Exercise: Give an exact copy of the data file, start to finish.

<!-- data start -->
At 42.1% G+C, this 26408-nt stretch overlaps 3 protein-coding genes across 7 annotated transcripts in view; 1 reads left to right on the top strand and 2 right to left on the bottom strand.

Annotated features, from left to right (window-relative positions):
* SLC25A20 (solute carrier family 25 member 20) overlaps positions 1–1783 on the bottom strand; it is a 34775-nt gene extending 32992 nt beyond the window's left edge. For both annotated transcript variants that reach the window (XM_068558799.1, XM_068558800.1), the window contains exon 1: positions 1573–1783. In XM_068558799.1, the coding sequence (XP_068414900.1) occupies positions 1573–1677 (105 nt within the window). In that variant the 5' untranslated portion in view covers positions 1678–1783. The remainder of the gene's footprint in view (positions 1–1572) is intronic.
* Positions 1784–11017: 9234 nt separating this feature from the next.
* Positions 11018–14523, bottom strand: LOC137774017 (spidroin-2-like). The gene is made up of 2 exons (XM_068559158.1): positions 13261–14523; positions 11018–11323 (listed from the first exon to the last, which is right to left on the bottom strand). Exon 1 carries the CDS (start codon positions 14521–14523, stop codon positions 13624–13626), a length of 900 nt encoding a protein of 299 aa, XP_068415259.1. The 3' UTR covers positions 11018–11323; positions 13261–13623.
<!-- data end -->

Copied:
At 42.1% G+C, this 26408-nt stretch overlaps 3 protein-coding genes across 7 annotated transcripts in view; 1 reads left to right on the top strand and 2 right to left on the bottom strand.

Annotated features, from left to right (window-relative positions):
* SLC25A20 (solute carrier family 25 member 20) overlaps positions 1–1783 on the bottom strand; it is a 34775-nt gene extending 32992 nt beyond the window's left edge. For both annotated transcript variants that reach the window (XM_068558799.1, XM_068558800.1), the window contains exon 1: positions 1573–1783. In XM_068558799.1, the coding sequence (XP_068414900.1) occupies positions 1573–1677 (105 nt within the window). In that variant the 5' untranslated portion in view covers positions 1678–1783. The remainder of the gene's footprint in view (positions 1–1572) is intronic.
* Positions 1784–11017: 9234 nt separating this feature from the next.
* Positions 11018–14523, bottom strand: LOC137774017 (spidroin-2-like). The gene is made up of 2 exons (XM_068559158.1): positions 13261–14523; positions 11018–11323 (listed from the first exon to the last, which is right to left on the bottom strand). Exon 1 carries the CDS (start codon positions 14521–14523, stop codon positions 13624–13626), a length of 900 nt encoding a protein of 299 aa, XP_068415259.1. The 3' UTR covers positions 11018–11323; positions 13261–13623.